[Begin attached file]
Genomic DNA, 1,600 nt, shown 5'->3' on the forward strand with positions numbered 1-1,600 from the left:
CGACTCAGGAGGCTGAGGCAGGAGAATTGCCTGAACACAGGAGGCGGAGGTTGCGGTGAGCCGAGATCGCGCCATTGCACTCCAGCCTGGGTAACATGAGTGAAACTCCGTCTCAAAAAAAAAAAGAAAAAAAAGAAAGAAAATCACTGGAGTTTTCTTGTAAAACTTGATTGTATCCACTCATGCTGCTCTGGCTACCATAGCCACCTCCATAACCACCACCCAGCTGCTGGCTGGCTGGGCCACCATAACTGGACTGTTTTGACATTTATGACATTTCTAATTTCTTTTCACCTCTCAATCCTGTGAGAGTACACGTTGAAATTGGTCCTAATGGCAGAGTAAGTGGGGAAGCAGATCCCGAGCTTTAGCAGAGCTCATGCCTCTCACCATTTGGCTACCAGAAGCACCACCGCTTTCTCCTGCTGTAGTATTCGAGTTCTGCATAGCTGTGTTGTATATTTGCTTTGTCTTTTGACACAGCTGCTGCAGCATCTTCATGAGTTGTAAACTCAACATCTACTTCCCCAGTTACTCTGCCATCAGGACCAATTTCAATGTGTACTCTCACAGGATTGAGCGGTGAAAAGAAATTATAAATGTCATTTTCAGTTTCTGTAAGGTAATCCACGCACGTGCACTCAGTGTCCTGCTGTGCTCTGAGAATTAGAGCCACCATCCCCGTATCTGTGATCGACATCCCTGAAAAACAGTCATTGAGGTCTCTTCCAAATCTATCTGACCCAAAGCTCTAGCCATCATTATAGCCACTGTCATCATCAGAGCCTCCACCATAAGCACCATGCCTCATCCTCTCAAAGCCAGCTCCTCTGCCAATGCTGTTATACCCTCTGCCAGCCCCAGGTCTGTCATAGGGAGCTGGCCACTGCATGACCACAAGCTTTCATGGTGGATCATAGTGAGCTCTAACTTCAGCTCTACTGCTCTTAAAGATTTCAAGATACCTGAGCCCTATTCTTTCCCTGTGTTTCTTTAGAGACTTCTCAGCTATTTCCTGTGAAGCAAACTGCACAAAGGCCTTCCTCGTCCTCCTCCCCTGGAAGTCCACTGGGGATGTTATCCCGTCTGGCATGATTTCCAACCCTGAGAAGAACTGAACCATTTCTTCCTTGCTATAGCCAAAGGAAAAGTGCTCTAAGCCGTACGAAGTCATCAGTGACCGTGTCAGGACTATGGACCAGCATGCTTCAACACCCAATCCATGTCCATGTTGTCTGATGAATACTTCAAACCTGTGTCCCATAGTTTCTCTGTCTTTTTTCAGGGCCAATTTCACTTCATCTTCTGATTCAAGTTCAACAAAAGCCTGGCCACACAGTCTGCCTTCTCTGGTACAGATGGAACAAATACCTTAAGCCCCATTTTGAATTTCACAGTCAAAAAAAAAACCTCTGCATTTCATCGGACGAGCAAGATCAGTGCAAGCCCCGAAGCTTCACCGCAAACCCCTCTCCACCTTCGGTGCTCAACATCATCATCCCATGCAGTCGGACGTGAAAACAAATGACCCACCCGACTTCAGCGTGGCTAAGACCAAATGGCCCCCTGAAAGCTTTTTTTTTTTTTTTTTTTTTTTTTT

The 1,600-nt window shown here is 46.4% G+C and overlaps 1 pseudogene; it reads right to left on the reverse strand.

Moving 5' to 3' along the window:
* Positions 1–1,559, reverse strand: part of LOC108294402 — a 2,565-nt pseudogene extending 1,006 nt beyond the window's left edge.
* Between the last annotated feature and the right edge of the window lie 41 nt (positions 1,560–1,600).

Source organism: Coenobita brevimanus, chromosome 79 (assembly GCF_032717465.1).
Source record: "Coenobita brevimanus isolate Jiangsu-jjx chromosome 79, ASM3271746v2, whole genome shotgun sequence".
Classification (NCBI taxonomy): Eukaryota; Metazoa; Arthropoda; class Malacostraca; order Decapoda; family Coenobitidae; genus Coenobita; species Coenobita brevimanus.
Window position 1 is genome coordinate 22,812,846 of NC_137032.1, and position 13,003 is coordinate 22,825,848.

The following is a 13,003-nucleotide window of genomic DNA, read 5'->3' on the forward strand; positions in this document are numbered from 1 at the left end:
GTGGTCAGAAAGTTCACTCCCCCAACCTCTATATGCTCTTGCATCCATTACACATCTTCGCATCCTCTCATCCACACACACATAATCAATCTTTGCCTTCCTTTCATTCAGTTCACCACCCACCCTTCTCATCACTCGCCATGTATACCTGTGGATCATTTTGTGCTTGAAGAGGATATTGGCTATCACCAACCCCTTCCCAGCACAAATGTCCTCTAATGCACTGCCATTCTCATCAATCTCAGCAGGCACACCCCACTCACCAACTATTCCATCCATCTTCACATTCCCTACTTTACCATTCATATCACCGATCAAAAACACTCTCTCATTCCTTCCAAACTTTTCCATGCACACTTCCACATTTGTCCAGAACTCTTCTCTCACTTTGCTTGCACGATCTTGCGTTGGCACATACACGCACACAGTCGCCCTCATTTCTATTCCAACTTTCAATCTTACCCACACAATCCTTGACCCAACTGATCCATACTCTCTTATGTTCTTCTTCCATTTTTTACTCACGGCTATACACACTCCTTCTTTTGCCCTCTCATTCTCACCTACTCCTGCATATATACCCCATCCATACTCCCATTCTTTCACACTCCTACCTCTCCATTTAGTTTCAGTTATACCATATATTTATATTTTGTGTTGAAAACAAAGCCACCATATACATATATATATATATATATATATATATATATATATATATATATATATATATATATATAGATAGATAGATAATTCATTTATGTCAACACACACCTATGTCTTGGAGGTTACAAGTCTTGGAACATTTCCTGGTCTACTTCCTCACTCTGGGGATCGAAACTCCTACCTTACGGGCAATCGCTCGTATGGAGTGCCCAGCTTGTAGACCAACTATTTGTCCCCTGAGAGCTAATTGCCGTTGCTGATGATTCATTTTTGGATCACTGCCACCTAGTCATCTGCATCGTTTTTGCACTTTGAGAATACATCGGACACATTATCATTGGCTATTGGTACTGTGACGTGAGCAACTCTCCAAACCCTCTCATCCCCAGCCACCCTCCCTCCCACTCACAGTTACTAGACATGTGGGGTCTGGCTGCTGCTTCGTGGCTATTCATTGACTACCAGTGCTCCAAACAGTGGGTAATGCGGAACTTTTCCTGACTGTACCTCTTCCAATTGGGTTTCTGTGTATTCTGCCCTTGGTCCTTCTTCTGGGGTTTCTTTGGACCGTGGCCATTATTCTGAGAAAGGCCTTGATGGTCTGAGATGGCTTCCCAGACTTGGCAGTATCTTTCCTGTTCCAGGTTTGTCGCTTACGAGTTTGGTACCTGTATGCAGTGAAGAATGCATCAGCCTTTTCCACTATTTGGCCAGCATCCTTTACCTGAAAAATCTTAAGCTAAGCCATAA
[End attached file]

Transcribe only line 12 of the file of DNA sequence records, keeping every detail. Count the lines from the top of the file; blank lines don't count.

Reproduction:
GTGGTCAGAAAGTTCACTCCCCCAACCTCTATATGCTCTTGCATCCATTACACATCTTCGCATCCTCTCATCCACACACACATAATCAATCTTTGCCTTCCTTTCATTCAGTTCACCACCCACCCTTCTCATCACTCGCCATGTATACCTGTGGATCATTTTGTGCTTGAAGAGGATATTGGCTATCACCAACCCCTTCCCAGCACAAATGTCCTCTAATGCACTGCCATTCTCATCAATCTCAGCAGGCACACCCCACTCACCAACTATTCCATCCATCTTCACATTCCCTACTTTACCATTCATATCACCGATCAAAAACACTCTCTCATTCCTTCCAAACTTTTCCATGCACACTTCCACATTTGTCCAGAACTCTTCTCTCACTTTGCTTGCACGATCTTGCGTTGGCACATACACGCACACAGTCGCCCTCATTTCTATTCCAACTTTCAATCTTACCCACACAATCCTTGACCCAACTGATCCATACTCTCTTATGTTCTTCTTCCATTTTTTACTCACGGCTATACACACTCCTTCTTTTGCCCTCTCATTCTCACCTACTCCTGCATATATACCCCATCCATACTCCCATTCTTTCACACTCCTACCTCTCCATTTAGTTTCAGTTATACCATATATTTATATTTTGTGTTGAAAACAAAGCCACCATATACATATATATATATATATATATATATATATATATATATATATATATATATATATATATAGATAGATAGATAATTCATTTATGTCAACACACACCTATGTCTTGGAGGTTACAAGTCTTGGAACATTTCCTGGTCTACTTCCTCACTCTGGGGATCGAAACTCCTACCTTACGGGCAATCGCTCGTATGGAGTGCCCAGCTTGTAGACCAACTATTTGTCCCCTGAGAGCTAATTGCCGTTGCTGATGATTCATTTTTGGATCACTGCCACCTAGTCATCTGCATCGTTTTTGCACTTTGAGAATACATCGGACACATTATCATTGGCTATTGGTACTGTGACGTGAGCAACTCTCCAAACCCTCTCATCCCCAGCCACCCTCCCTCCCACTCACAGTTACTAGACATGTGGGGTCTGGCTGCTGCTTCGTGGCTATTCATTGACTACCAGTGCTCCAAACAGTGGGTAATGCGGAACTTTTCCTGACTGTACCTCTTCCAATTGGGTTTCTGTGTATTCTGCCCTTGGTCCTTCTTCTGGGGTTTCTTTGGACCGTGGCCATTATTCTGAGAAAGGCCTTGATGGTCTGAGATGGCTTCCCAGACTTGGCAGTATCTTTCCTGTTCCAGGTTTGTCGCTTACGAGTTTGGTACCTGTATGCAGTGAAGAATGCATCAGCCTTTTCCACTATTTGGCCAGCATCCTTTACCTGAAAAATCTTAAGCTAAGCCATAA